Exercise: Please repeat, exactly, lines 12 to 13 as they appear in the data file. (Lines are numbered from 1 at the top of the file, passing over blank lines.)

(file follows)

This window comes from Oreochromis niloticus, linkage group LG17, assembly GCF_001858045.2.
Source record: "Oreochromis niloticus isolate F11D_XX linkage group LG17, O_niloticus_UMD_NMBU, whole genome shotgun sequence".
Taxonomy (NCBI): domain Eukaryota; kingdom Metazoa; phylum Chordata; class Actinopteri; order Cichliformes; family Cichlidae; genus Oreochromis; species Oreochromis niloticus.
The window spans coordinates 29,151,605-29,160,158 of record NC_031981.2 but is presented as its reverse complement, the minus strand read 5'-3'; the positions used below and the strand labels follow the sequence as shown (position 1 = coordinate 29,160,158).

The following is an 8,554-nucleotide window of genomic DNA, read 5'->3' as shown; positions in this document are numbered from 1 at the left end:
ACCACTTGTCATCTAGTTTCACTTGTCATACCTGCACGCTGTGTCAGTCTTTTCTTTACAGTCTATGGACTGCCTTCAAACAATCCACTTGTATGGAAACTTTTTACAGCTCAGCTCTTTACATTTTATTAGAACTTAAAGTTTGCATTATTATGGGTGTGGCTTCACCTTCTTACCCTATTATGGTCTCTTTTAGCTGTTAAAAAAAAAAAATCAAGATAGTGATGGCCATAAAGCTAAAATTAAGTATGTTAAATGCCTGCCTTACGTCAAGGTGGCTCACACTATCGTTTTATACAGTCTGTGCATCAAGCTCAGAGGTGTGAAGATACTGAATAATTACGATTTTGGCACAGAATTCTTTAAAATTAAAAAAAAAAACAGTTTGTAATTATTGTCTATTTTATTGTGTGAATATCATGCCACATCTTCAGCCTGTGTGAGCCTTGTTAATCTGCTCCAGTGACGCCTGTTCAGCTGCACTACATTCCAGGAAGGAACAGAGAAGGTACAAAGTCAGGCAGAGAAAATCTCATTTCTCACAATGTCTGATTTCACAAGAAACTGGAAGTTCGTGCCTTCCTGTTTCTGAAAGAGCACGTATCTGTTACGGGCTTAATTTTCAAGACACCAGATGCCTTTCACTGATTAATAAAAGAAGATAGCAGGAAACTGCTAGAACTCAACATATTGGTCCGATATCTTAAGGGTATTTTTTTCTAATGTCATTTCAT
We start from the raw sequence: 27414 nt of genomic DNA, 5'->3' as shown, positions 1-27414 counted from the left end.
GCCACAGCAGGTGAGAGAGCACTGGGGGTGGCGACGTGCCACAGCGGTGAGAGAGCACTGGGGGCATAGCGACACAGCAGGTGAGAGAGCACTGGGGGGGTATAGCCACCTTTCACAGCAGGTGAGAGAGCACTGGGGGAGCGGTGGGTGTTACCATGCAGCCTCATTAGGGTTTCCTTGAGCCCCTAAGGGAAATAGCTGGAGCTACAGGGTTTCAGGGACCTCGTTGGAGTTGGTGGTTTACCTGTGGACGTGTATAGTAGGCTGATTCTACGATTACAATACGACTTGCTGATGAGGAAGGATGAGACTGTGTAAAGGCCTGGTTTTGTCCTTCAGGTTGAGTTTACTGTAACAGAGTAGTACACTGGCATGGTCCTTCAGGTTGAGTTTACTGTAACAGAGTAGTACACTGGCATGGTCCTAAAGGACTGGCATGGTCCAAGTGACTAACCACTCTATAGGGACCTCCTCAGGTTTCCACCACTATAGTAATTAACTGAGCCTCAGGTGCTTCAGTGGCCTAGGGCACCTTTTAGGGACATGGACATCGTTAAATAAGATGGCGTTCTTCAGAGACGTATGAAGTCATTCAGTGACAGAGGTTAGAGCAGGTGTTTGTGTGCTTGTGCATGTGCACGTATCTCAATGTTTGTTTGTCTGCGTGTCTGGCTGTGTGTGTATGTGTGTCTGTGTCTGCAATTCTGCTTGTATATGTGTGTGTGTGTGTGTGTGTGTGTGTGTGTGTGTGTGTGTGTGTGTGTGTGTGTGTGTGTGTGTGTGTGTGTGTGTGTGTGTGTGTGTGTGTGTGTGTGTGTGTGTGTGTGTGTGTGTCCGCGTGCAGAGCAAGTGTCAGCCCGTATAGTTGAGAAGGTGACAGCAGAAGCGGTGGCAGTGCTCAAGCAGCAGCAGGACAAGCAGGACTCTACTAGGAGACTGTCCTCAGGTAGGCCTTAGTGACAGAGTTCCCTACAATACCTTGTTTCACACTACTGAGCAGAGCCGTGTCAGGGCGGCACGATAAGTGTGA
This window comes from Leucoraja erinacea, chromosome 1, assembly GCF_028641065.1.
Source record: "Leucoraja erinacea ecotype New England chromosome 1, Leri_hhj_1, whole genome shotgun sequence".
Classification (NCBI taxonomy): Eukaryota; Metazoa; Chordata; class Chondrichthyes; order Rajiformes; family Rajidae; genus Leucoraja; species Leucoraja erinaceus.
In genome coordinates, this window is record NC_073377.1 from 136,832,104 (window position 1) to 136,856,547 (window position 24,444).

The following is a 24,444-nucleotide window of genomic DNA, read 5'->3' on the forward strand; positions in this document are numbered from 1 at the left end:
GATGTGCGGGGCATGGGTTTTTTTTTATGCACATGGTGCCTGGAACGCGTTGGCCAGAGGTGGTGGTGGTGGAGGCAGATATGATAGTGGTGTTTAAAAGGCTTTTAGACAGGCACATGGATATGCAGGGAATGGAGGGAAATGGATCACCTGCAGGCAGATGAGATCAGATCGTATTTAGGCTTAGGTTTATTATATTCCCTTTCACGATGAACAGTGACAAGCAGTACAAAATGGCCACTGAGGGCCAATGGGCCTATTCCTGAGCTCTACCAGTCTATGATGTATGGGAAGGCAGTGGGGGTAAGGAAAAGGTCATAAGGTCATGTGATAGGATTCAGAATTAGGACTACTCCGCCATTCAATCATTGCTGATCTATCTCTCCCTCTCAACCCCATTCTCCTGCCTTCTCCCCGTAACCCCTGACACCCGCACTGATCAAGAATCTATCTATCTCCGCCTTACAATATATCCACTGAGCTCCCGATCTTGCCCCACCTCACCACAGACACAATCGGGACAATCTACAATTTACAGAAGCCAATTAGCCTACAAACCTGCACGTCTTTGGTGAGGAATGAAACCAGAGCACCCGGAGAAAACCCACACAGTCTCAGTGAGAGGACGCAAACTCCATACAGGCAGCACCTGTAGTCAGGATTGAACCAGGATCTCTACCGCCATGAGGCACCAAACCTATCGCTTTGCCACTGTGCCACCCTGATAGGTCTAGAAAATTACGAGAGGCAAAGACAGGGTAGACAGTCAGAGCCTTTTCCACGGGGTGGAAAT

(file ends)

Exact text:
In genome coordinates, this window is record NC_073377.1 from 136,832,104 (window position 1) to 136,856,547 (window position 24,444).

The following is a 24,444-nucleotide window of genomic DNA, read 5'->3' on the forward strand; positions in this document are numbered from 1 at the left end: